This makes him hard to place. Who Starmer “really is” matters. To win a majority he needs to be better understood, better liked. The Tories say, repeatedly, that “There’s no great warmth for him out there”, or “We don’t pick up any enthusiasm for Starmer himself”.

What else can they say, when no one thinks the Labour leader is extreme, dangerous, or has a hidden agenda? To fall back on the criticism that people don’t like him very much is – as they say these days – a bit meh. Yet if you look at the polling, it is not entirely made up: YouGov recently had 29 per cent saying they liked Starmer, but 37 per cent saying they disliked him. Redfield & Wilton’s recent “report card” poll, published on 1 September, is more positive, with a net 12 per cent positive rating for Starmer as a leader, against a minus 15 per cent rating for Rishi Sunak.

We will learn more about Starmer the man next year when the first biography – written with his close cooperation by Tom Baldwin, a journalist and former senior adviser to Ed Miliband – comes out. But a working hypothesis might be that, in a political culture reliant on handy, crude class identities, Starmer simply does not fit in. Sir Keir, with his southern accent and sober suits, doesn’t look or sound working class to most people. He is not posh. So, what is he? Not being sure can make people less likely to form an emotional connection.

As one of his allies puts it, Starmer has a very complicated relationship with class. Coming, famously, from the working-class parentage of toolmaker and nurse, he broke through by hard work to become a lawyer and then director of public prosecutions. (At the despatch box, he doesn’t paint visions in the air: he prosecutes.) Thus far, it’s a straightforward British story of graft and aspiration.

But class matters deeply to Starmer, as his recent speech on state education and breaking the “class ceiling” demonstrated. His shadow cabinet is as working class as any I can remember. Could that be because not all members of his family emerged into the smooth, well-spoken professional world as he did? His three siblings are a carer, a mechanic and a dinner lady. And anyway, if you are working class in a Surrey village, are you really “working class”, as traditionally understood, at all? You don’t have the kind of community or collective that a working-class child would have in the West Midlands or Glasgow. You talk southern, which to much of the country sounds like posh.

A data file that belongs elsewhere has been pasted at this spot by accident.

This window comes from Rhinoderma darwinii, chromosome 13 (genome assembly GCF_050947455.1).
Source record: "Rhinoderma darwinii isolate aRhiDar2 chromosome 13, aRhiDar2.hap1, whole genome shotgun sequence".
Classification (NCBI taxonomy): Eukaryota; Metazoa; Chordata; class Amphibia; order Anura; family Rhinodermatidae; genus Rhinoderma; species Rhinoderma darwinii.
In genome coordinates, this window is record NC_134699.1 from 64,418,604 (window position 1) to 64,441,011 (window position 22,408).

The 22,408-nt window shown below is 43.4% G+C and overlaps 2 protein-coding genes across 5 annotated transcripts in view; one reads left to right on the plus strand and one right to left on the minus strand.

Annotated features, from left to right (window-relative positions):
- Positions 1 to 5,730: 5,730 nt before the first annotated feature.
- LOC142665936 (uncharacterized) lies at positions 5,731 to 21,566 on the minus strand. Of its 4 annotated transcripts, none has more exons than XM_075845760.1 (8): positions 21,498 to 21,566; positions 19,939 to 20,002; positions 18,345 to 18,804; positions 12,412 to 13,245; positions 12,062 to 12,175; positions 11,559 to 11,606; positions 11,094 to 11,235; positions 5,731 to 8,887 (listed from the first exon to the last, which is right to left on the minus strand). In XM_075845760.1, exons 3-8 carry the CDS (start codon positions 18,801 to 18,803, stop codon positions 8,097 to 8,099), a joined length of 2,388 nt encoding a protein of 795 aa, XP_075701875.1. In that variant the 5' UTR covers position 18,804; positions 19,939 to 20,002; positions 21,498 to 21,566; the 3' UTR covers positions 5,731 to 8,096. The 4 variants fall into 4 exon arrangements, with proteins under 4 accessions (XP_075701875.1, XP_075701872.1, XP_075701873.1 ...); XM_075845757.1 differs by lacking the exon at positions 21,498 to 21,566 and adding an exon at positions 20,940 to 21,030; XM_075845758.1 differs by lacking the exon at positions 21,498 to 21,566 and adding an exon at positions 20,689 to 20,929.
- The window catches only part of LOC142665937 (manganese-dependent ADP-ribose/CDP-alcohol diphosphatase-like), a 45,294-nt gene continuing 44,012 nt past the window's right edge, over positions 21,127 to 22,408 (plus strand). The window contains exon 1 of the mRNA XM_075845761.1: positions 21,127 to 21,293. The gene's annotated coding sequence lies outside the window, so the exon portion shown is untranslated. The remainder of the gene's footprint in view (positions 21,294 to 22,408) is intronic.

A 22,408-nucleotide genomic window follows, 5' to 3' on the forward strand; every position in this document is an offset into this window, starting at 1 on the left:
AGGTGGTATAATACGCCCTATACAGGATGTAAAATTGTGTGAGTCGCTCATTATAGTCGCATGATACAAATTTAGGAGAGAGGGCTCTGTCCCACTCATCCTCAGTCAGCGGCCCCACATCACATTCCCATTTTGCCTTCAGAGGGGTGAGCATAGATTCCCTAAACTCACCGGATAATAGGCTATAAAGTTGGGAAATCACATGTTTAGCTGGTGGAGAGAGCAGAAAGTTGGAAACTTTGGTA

Illustration by Klawe Rzeczy

Compare the self-confident authenticity of Angela Rayner, Bridget Phillipson, John Prescott or – though his case is also complicated – Wes Streeting. They have all suffered moments of impostor syndrome; I don’t think Starmer ever has. It’s as if we have a national class jigsaw and the Starmer piece isn’t the right shape to fit into the picture.

The deeper criticism is that he “flip-flops” or – for the left – that he’s ditched so many promises. But unpick this, and all it means is that he has done everything needed to take Labour in short order from unelectable to government-in-waiting. For true Conservatives and for the hard left, this is simply unforgivable. They’d both much prefer him to be failing in a principled manner.

Personally, he is a principled and moral man. Add in his dislike of politics as a game; his preference for flying solo, rather than as part of a political club; and a powerful streak of hyper-competitiveness. Add, finally, his absolute refusal to use his own family for political advantage, and that he came late to politics… and the confusion about him is hardly surprising.

I think he would make a far better prime minister than a party leader. People who work closely with him say that his most powerful quality is his temperament. He doesn’t agonise about personal slights or hostile newspaper coverage. They say that compared to other political leaders he has remarkably little ego; that he is ready to give others the credit, and is calm about his personal status.

All very creditable – but voters remain unsure. There is probably nothing to be done about that. Attempts by Keir Starmer to change his style or alter his way of speaking would be met with a McFadden-like stare. We will only start to know who he really is once he’s in power. The trouble is, that uncertainty about him may be a serious road-bump on the way.  

[See also: Culture is everything – and if Labour is to win us over, it needs to rediscover its own]

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This article appears in the 13 Sep 2023 issue of the New Statesman, The Revenge of the Trussites